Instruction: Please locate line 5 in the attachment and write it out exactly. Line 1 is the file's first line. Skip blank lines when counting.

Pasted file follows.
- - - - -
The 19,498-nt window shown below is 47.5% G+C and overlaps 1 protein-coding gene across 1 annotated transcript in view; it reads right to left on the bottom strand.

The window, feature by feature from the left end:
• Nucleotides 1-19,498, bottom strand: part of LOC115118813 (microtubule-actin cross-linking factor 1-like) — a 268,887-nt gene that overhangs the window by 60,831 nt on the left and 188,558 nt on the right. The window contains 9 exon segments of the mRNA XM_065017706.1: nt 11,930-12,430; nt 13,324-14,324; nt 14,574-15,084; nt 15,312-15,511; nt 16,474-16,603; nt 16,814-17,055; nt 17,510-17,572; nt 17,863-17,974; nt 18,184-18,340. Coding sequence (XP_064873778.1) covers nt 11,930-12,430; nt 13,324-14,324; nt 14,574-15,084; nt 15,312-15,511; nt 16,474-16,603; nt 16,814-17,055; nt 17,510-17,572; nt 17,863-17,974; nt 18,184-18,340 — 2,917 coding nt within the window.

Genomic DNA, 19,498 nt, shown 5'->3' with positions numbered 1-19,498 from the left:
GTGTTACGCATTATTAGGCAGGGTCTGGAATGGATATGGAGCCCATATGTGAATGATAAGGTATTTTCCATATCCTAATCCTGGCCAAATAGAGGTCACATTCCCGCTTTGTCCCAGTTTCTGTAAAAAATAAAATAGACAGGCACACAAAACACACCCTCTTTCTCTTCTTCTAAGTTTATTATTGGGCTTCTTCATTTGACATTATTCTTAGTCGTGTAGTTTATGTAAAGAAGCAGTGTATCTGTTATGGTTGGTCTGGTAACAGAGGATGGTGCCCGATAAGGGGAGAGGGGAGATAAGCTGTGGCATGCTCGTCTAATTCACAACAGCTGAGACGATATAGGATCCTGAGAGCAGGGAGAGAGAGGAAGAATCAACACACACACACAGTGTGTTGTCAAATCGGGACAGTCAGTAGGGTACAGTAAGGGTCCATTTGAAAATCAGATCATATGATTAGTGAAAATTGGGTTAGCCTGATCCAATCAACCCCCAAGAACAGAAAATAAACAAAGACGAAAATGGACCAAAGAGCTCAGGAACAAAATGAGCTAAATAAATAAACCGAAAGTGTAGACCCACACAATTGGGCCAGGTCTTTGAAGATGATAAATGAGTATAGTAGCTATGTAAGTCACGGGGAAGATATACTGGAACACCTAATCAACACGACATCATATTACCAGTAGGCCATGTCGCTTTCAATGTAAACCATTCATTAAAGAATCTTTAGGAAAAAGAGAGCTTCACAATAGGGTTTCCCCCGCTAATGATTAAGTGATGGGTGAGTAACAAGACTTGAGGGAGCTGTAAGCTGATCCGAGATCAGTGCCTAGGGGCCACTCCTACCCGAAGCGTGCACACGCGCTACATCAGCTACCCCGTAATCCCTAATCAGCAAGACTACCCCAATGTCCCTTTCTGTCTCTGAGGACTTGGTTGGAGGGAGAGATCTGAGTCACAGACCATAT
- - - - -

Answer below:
GTGTTACGCATTATTAGGCAGGGTCTGGAATGGATATGGAGCCCATATGTGAATGATAAGGTATTTTCCATATCCTAATCCTGGCCAAATAGAGGTCACATTCCCGCTTTGTCCCAGTTTCTGTAAAAAATAAAATAGACAGGCACACAAAACACACCCTCTTTCTCTTCTTCTAAGTTTATTATTGGGCTTCTTCATTTGACATTATTCTTAGTCGTGTAGTTTATGTAAAGAAGCAGTGTATCTGTTATGGTTGGTCTGGTAACAGAGGATGGTGCCCGATAAGGGGAGAGGGGAGATAAGCTGTGGCATGCTCGTCTAATTCACAACAGCTGAGACGATATAGGATCCTGAGAGCAGGGAGAGAGAGGAAGAATCAACACACACACACAGTGTGTTGTCAAATCGGGACAGTCAGTAGGGTACAGTAAGGGTCCATTTGAAAATCAGATCATATGATTAGTGAAAATTGGGTTAGCCTGATCCAATCAACCCCCAAGAACAGAAAATAAACAAAGACGAAAATGGACCAAAGAGCTCAGGAACAAAATGAGCTAAATAAATAAACCGAAAGTGTAGACCCACACAATTGGGCCAGGTCTTTGAAGATGATAAATGAGTATAGTAGCTATGTAAGTCACGGGGAAGATATACTGGAACACCTAATCAACACGACATCATATTACCAGTAGGCCATGTCGCTTTCAATGTAAACCATTCATTAAAGAATCTTTAGGAAAAAGAGAGCTTCACAATAGGGTTTCCCCCGCTAATGATTAAGTGATGGGTGAGTAACAAGACTTGAGGGAGCTGTAAGCTGATCCGAGATCAGTGCCTAGGGGCCACTCCTACCCGAAGCGTGCACACGCGCTACATCAGCTACCCCGTAATCCCTAATCAGCAAGACTACCCCAATGTCCCTTTCTGTCTCTGAGGACTTGGTTGGAGGGAGAGATCTGAGTCACAGACCATAT